Hearing Loss: A Common Problem for Older Adults
According to statistics from the National Institute of Aging, a third of people aged between 65-74 experience hearing loss in the US. This figure rises to almost 50% people over 75. Hearing loss is a common problem for older adults, but there are solutions out there. If you’re worried about your hearing or you’re keen to learn more about hearing loss, this informative guide should prove useful.
Signs of hearing loss
Hearing loss tends to be gradual, and as a result, it can take time to notice a real difference in your hearing. Signs to look out for include:
- Turning the volume up on the TV or radio, with levels steadily increasing
- Asking people to repeat themselves in face to face or telephone conversations
- Missing sections of discussions or mishearing sentences or words
- Finding it difficult to keep up in meetings or conversations with friends or family members
- Having to concentrate harder to hear, especially when there is background noise
- Thinking that other people are mumbling or talking quietly
- Other people remarking that your TV is very loud
What causes hearing loss in older people?
There are many possible causes of hearing loss, but for most seniors, hearing loss is linked to the natural aging process. Age-related hearing loss, also known as presbycusis, occurs gradually as you get older and it tends to affect both ears. Hearing loss results from changes inside the inner ear and the auditory nerve. If you’ve been exposed to loud noises in your lifetime, for example, you worked in construction, or you played in a band, you may find that you experience more severe hearing loss or that your hearing starts to deteriorate earlier. This is due to damage to the delicate structures of the inner ear.
In some cases, health conditions that are more common in seniors can increase the risk of hearing loss, for example, type two diabetes and high blood pressure.
Hearing loss in older people can also be linked to tinnitus. Hearing loss often exacerbates symptoms of tinnitus because the ringing and buzzing sounds appear louder as a result of not being able to hear other noises. If you do have hearing loss, using hearing aids can help to alleviate tinnitus symptoms by filling the void and enabling you to concentrate on external sounds.
How do I know if I have hearing problems?
In many cases of hearing loss in older people, changes are gradual, and it can take time for symptoms and signs to become apparent. This is why regular hearing tests are recommended. If you have concerns about your hearing, or you’ve started to spot signs that your hearing might be deteriorating, it’s best to arrange an appointment with an hearing instrument specialist. The sooner signs can be identified and addressed, the better. Your hearing instrument specialist will conduct assessments to see how well you can hear and determine whether treatment options would be beneficial for you.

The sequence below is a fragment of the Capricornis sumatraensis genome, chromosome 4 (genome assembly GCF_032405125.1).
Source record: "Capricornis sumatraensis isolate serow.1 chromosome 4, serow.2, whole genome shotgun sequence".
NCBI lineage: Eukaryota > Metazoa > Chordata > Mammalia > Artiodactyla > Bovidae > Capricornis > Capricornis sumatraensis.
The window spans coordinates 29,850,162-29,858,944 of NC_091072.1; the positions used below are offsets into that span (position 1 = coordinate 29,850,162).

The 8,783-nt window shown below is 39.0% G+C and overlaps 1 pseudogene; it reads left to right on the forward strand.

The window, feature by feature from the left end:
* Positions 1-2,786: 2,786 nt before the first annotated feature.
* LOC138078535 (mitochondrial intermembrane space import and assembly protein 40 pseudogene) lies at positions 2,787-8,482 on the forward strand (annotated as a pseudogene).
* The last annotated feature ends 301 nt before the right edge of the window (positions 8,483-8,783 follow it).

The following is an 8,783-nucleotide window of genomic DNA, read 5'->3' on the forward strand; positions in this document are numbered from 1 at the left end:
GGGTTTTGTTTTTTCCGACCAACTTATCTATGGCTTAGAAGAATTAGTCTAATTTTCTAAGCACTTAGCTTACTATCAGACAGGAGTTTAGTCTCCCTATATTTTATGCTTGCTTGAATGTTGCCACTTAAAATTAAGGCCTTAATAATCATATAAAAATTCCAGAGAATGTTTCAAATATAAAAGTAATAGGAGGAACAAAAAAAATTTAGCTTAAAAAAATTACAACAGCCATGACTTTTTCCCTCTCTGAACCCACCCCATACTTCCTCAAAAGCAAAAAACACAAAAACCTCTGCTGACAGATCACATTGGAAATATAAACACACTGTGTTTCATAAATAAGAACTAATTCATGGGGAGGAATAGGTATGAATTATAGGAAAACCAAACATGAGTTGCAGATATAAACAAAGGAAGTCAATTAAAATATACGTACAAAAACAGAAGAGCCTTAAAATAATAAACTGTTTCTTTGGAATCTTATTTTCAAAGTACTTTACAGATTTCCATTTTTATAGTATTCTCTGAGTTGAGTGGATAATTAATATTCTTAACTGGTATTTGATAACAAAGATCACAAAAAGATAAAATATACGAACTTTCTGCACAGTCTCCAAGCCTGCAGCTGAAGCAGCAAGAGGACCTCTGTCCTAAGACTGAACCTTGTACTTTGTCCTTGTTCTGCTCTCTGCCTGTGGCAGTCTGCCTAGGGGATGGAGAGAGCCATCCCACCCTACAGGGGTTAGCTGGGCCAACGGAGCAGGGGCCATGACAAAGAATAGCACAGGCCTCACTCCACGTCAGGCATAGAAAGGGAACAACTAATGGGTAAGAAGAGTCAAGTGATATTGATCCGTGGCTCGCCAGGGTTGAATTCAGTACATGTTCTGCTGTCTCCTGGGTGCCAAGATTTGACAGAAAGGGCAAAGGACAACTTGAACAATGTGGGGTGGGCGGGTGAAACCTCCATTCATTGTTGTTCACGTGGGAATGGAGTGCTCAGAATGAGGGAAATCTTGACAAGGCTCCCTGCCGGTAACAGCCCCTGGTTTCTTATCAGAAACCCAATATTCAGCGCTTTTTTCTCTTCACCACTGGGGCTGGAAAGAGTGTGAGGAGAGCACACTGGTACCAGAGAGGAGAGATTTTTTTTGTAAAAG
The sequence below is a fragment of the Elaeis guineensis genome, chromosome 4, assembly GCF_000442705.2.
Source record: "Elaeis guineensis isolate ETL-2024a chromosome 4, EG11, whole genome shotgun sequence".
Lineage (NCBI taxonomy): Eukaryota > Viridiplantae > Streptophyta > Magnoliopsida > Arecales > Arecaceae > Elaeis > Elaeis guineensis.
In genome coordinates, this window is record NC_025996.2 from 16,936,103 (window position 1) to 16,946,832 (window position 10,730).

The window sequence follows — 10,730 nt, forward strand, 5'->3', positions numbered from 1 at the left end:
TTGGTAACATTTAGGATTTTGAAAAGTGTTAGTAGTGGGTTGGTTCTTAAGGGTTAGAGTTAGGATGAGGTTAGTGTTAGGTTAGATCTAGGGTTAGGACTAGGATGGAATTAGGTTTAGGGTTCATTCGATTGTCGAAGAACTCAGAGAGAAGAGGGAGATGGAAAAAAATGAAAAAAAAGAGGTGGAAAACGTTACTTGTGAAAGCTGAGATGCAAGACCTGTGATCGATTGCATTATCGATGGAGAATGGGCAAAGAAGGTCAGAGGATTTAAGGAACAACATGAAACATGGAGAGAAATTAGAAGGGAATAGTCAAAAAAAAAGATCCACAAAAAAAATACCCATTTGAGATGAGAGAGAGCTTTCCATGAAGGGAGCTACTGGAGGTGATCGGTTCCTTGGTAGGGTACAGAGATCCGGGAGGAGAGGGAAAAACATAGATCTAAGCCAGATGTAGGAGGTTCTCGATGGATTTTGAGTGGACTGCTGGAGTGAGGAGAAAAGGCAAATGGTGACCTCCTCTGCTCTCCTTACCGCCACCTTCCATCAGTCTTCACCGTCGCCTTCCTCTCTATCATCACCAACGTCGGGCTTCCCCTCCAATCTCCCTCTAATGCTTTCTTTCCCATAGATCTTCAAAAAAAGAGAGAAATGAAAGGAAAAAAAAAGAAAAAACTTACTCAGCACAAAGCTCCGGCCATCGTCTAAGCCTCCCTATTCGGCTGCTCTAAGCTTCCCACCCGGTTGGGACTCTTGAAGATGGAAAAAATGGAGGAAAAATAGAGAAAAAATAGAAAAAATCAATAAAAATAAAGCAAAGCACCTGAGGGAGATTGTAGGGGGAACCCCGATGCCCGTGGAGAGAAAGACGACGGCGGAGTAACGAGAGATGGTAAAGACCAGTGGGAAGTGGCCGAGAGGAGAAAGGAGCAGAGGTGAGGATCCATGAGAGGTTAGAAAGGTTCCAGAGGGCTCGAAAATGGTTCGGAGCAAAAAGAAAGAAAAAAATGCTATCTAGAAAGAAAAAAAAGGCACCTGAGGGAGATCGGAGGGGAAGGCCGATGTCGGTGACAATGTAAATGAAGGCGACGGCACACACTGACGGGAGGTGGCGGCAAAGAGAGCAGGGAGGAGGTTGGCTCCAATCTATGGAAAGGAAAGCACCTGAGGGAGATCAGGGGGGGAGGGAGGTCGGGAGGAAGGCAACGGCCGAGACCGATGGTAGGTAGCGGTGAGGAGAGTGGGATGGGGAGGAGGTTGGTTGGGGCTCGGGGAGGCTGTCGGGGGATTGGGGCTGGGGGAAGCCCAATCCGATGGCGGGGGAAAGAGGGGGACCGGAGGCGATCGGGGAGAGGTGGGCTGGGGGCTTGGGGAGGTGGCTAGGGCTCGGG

What can be done for hearing loss in older people?
If you experience hearing loss, and you’re finding it increasingly difficult to hear, your hearing instrument specialist may recommend using hearing aids. Hearing aids are small, compact devices, which are fitted either inside or behind the ears to help you hear better. Hearing aids capture, amplify and process sounds, and they can have an amazing impact on quality of life and confidence. If you do choose to have hearing aids, your hearing instrument specialist will show you different types and styles and explain how they work. Some types of hearing aid might be more suitable for you than others, depending on the extent of hearing loss and the findings of your hearing assessment. The next step is to arrange a hearing aid fitting, which involves your hearing instrument specialist fitting your hearing aids and adjusting and modifying the settings to ensure they’re perfect for you. In cases where individuals have tinnitus and hearing loss, hearing aids with masking features may be recommended. Wearing hearing aids can have multiple benefits for older people, including improved communication skills and confidence, greater independence, enhanced safety and a better quality of life.
Do you have questions about hearing loss, or has it been a while since you last had your hearing tested? If so, why not contact us today and organize an appointment? We can provide you with more information about the hearing services we offer and answer any questions you have about hearing aids or hearing assessments. Call Mountain Ear Hearing Associates today at Black Mountain: 828-827-0510, Franklin: 828-827-0514, Morganton: 828-827-0509, Conover: 828-827-0528, Highlands: 828-827-0515, Rutherfordton: 828-827-0492 or Waynesville: 828-827-0517.